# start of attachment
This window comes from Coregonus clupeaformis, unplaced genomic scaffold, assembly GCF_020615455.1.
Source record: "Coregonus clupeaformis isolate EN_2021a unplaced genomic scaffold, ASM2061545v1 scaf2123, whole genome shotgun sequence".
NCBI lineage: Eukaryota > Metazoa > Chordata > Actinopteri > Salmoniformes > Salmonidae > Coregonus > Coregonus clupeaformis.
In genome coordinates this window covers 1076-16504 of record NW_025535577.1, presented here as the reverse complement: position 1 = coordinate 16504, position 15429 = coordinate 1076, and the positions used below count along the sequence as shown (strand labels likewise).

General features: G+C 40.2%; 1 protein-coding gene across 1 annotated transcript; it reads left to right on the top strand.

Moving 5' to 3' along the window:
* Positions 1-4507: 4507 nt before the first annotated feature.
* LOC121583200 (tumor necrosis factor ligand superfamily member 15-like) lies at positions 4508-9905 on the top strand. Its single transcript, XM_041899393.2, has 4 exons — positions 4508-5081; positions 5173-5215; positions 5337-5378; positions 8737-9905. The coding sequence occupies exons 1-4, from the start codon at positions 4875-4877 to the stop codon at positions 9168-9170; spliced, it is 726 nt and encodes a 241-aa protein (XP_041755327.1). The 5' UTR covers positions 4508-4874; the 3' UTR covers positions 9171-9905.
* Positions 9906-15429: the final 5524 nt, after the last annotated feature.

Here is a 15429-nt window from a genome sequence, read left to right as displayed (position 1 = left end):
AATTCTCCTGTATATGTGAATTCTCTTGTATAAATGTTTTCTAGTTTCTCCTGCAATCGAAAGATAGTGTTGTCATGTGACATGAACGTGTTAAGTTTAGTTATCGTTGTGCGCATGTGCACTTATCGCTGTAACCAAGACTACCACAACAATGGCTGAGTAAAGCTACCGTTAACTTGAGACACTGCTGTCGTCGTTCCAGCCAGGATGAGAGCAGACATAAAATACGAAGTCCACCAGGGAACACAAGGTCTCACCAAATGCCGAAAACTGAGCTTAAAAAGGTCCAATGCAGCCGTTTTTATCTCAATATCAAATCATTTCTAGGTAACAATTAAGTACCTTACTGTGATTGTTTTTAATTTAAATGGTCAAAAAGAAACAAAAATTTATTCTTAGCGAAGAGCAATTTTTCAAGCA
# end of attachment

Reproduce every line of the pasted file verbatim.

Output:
This window comes from Coregonus clupeaformis, unplaced genomic scaffold, assembly GCF_020615455.1.
Source record: "Coregonus clupeaformis isolate EN_2021a unplaced genomic scaffold, ASM2061545v1 scaf2123, whole genome shotgun sequence".
NCBI lineage: Eukaryota > Metazoa > Chordata > Actinopteri > Salmoniformes > Salmonidae > Coregonus > Coregonus clupeaformis.
In genome coordinates this window covers 1076-16504 of record NW_025535577.1, presented here as the reverse complement: position 1 = coordinate 16504, position 15429 = coordinate 1076, and the positions used below count along the sequence as shown (strand labels likewise).

General features: G+C 40.2%; 1 protein-coding gene across 1 annotated transcript; it reads left to right on the top strand.

Moving 5' to 3' along the window:
* Positions 1-4507: 4507 nt before the first annotated feature.
* LOC121583200 (tumor necrosis factor ligand superfamily member 15-like) lies at positions 4508-9905 on the top strand. Its single transcript, XM_041899393.2, has 4 exons — positions 4508-5081; positions 5173-5215; positions 5337-5378; positions 8737-9905. The coding sequence occupies exons 1-4, from the start codon at positions 4875-4877 to the stop codon at positions 9168-9170; spliced, it is 726 nt and encodes a 241-aa protein (XP_041755327.1). The 5' UTR covers positions 4508-4874; the 3' UTR covers positions 9171-9905.
* Positions 9906-15429: the final 5524 nt, after the last annotated feature.

Here is a 15429-nt window from a genome sequence, read left to right as displayed (position 1 = left end):
AATTCTCCTGTATATGTGAATTCTCTTGTATAAATGTTTTCTAGTTTCTCCTGCAATCGAAAGATAGTGTTGTCATGTGACATGAACGTGTTAAGTTTAGTTATCGTTGTGCGCATGTGCACTTATCGCTGTAACCAAGACTACCACAACAATGGCTGAGTAAAGCTACCGTTAACTTGAGACACTGCTGTCGTCGTTCCAGCCAGGATGAGAGCAGACATAAAATACGAAGTCCACCAGGGAACACAAGGTCTCACCAAATGCCGAAAACTGAGCTTAAAAAGGTCCAATGCAGCCGTTTTTATCTCAATATCAAATCATTTCTAGGTAACAATTAAGTACCTTACTGTGATTGTTTTTAATTTAAATGGTCAAAAAGAAACAAAAATTTATTCTTAGCGAAGAGCAATTTTTCAAGCA